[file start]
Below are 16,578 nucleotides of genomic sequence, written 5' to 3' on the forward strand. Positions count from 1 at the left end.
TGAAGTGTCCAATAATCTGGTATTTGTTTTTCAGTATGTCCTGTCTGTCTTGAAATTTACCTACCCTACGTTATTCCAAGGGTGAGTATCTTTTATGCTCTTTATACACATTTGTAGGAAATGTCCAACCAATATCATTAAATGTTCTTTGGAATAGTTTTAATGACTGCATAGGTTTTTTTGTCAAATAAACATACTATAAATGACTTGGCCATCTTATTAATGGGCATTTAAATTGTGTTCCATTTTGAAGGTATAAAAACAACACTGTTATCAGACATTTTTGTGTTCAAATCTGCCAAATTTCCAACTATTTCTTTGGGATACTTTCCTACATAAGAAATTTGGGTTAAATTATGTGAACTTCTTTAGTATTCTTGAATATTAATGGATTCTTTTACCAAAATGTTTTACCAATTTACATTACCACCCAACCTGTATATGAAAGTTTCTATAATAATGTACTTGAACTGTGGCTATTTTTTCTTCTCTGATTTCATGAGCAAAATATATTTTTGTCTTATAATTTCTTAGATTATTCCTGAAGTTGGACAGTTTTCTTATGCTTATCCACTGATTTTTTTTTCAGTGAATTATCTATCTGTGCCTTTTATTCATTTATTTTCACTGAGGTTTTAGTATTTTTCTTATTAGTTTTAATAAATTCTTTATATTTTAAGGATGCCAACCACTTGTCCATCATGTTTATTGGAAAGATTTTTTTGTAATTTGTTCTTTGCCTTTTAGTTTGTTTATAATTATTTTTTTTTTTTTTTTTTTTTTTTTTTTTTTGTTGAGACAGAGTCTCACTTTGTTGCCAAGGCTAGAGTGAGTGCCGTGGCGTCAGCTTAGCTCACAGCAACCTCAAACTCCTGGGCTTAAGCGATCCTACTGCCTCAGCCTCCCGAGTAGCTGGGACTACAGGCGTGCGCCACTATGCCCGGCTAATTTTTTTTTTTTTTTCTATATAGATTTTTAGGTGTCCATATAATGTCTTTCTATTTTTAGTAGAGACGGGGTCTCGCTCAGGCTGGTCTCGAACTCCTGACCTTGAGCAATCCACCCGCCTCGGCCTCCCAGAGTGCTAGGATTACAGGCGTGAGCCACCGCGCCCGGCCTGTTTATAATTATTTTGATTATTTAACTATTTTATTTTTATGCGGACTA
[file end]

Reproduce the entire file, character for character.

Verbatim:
Below are 16,578 nucleotides of genomic sequence, written 5' to 3' on the forward strand. Positions count from 1 at the left end.
TGAAGTGTCCAATAATCTGGTATTTGTTTTTCAGTATGTCCTGTCTGTCTTGAAATTTACCTACCCTACGTTATTCCAAGGGTGAGTATCTTTTATGCTCTTTATACACATTTGTAGGAAATGTCCAACCAATATCATTAAATGTTCTTTGGAATAGTTTTAATGACTGCATAGGTTTTTTTGTCAAATAAACATACTATAAATGACTTGGCCATCTTATTAATGGGCATTTAAATTGTGTTCCATTTTGAAGGTATAAAAACAACACTGTTATCAGACATTTTTGTGTTCAAATCTGCCAAATTTCCAACTATTTCTTTGGGATACTTTCCTACATAAGAAATTTGGGTTAAATTATGTGAACTTCTTTAGTATTCTTGAATATTAATGGATTCTTTTACCAAAATGTTTTACCAATTTACATTACCACCCAACCTGTATATGAAAGTTTCTATAATAATGTACTTGAACTGTGGCTATTTTTTCTTCTCTGATTTCATGAGCAAAATATATTTTTGTCTTATAATTTCTTAGATTATTCCTGAAGTTGGACAGTTTTCTTATGCTTATCCACTGATTTTTTTTTCAGTGAATTATCTATCTGTGCCTTTTATTCATTTATTTTCACTGAGGTTTTAGTATTTTTCTTATTAGTTTTAATAAATTCTTTATATTTTAAGGATGCCAACCACTTGTCCATCATGTTTATTGGAAAGATTTTTTTGTAATTTGTTCTTTGCCTTTTAGTTTGTTTATAATTATTTTTTTTTTTTTTTTTTTTTTTTTTTTTTTGTTGAGACAGAGTCTCACTTTGTTGCCAAGGCTAGAGTGAGTGCCGTGGCGTCAGCTTAGCTCACAGCAACCTCAAACTCCTGGGCTTAAGCGATCCTACTGCCTCAGCCTCCCGAGTAGCTGGGACTACAGGCGTGCGCCACTATGCCCGGCTAATTTTTTTTTTTTTTTCTATATAGATTTTTAGGTGTCCATATAATGTCTTTCTATTTTTAGTAGAGACGGGGTCTCGCTCAGGCTGGTCTCGAACTCCTGACCTTGAGCAATCCACCCGCCTCGGCCTCCCAGAGTGCTAGGATTACAGGCGTGAGCCACCGCGCCCGGCCTGTTTATAATTATTTTGATTATTTAACTATTTTATTTTTATGCGGACTA